Framing and wine tasting: how words can get in the way of experience

Framing is a social science term which refers to a set of concepts and perspectives that then form the background that influences how we think on certain issues. In this sense, framing is part of the narrative structure with which we see the world. American academic and author George Lakoff has popularized the term in [...]

Spoiling pleasure: why we should be angry about the UK Chief Medical Officers Alcohol Guidelines Review

Today, the UK government has controversially published revised guidelines on safe drinking levels which see the recommended limits for men fall to 14 units a week, down from 21. The recommendations for women stay at 14. [You can access the report here.]

As wine lovers, we should be angry about this. Not because it’s telling us [...]

The Barry Smith interview: what is the nature of wine perception, and is wine flavour objective?

Professor Barry Smith (above) is an academic philosopher with a particular interest in flavour. A keen wine geek, he organized the first symposium on wine and philosophy back in 2004, and then published the first book on the topic in 2007 (Questions of Taste). More recently, he was founder and is co-director of CenSes – [...]

Researching my new book

At the moment, I’m spending a good portion of my waking moments in research activity. It’s a lovely aspect of what I do: dealing with new ideas. There’s something thrilling about discovering fresh things, and grappling with areas of academic endeavour where you have to face unfamiliar concepts and see through the jargon.

The thing that really [...]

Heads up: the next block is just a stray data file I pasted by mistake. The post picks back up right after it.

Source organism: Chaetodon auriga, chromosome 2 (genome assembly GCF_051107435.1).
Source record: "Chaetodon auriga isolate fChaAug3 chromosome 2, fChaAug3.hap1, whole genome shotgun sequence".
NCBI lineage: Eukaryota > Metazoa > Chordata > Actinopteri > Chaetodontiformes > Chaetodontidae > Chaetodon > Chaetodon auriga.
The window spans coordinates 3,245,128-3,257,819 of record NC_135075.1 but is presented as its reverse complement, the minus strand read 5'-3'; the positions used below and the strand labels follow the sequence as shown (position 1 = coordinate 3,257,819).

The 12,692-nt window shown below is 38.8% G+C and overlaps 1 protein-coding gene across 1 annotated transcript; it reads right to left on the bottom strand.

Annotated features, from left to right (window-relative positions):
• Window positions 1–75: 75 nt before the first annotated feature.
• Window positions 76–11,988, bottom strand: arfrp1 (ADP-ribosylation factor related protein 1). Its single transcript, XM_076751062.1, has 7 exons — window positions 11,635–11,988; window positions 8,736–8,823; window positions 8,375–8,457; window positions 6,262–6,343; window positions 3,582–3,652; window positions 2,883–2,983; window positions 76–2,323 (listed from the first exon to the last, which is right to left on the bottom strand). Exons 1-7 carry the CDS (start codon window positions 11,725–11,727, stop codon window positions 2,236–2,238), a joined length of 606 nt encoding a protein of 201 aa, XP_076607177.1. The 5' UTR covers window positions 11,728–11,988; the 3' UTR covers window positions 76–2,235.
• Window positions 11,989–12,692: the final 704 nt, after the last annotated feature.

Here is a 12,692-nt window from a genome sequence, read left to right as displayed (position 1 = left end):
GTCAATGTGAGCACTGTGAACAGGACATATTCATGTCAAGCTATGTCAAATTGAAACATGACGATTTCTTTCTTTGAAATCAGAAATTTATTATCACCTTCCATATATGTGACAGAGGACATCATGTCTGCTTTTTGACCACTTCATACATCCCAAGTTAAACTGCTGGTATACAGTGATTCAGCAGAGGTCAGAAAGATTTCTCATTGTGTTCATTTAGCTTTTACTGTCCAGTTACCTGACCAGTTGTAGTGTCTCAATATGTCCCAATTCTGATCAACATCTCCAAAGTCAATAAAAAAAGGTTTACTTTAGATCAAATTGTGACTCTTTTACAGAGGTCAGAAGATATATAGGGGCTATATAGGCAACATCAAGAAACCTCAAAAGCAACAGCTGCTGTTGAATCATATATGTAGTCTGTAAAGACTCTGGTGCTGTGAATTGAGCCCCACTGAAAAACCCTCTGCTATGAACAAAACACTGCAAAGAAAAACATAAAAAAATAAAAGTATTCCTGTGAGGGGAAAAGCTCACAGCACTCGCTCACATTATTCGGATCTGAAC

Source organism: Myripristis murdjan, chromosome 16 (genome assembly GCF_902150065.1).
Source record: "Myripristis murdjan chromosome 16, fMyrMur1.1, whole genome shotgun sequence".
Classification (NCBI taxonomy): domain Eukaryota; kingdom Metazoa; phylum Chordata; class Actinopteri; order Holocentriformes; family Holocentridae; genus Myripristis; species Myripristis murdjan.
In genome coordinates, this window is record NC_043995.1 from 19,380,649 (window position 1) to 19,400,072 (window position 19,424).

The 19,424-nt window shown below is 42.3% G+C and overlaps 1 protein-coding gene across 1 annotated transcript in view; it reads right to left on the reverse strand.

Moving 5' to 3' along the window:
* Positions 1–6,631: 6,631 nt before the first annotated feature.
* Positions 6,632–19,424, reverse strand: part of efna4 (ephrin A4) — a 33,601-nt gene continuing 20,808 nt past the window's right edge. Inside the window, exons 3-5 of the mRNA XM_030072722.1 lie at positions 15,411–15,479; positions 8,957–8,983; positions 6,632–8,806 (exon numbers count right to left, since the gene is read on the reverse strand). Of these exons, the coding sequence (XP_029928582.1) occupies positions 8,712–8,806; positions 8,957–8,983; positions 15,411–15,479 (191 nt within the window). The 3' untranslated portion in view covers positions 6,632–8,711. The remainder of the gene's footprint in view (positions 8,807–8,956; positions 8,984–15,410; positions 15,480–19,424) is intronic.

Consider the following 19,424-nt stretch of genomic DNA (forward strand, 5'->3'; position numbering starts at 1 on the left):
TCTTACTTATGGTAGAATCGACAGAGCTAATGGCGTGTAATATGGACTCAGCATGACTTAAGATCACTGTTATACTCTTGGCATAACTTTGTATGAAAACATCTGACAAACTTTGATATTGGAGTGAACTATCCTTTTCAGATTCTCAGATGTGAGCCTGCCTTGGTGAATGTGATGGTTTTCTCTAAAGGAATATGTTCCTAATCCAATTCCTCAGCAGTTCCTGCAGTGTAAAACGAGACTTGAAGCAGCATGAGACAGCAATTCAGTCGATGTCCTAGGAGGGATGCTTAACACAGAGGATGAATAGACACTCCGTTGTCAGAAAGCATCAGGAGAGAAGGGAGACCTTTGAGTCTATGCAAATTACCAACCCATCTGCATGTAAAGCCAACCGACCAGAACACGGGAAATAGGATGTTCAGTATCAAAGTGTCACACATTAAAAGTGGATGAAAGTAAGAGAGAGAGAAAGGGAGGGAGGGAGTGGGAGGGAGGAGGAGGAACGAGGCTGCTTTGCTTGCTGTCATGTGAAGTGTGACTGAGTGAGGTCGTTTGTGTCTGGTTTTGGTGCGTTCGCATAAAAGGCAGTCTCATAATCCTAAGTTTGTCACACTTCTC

On Champagne bubbles

I was reminded last night about how bubbles aren’t really a property of a Champagne (or sparkling wine). I poured the same Champagne into two different glasses. In one, the bubbles were fine – a steady stream. In the other, they were big and clumsy looking. The same wine.

It’s common to hear wine professionals comment [...]

'Eating sugar': why old sweet wines often taste drier

There’s a well known phenomenon in the world of wine that so far has been unexplained. It’s the way that as sweet wines age, they taste less sweet. If you get a 30 year old Sauternes, it isn’t nearly as sweet tasting as a younger wine, even if both started out with the same level [...]

Randall's grand plan: 10 000 new grape varieties

Randall Grahm is at it again. The Willy Wonka of the wine world has a new plan. No, it’s not global domination. Rather, it’s the creation of 10 000 new vine varieties as his legacy to the wine world. To this end, he has today launched an indiegogo crowd-funding initiative to raise some cash.

The idea [...]

Artificial intelligence, perception and wine

Part of the wine list, RN74, Seattle

I’m on the road again. This time visiting Washington State wineries. Did you know that Washington State is the USA’s second largest wine state, with 20 000 hectares of vines, about double the size of Oregon, and one-fifth the vineyard area of South Africa? I shall be looking [...]

On raw tasting ability: is there a Messi of wine tasting?

As a Manchester City fan, it was a little uncomfortable watching last night’s game against Barcelona. The Catalans were much the better team, and had it not been for the heroics of Joe Hart, the City goalkeeper, the scoreline could have been a lot worse than the 1-0 it ended up as. Lionel Messi, one [...]

The perfect wine critic, and assigning confidence to scores

Yesterday I tasted 62 different Brunellos from the 2010 vintage. I wrote short tasting notes, and gave each wine a score.

But it’s quite a task tasting 62 wines like this together in a short space of time. Do I think I got all the wines right? And how much confidence do I have in my [...]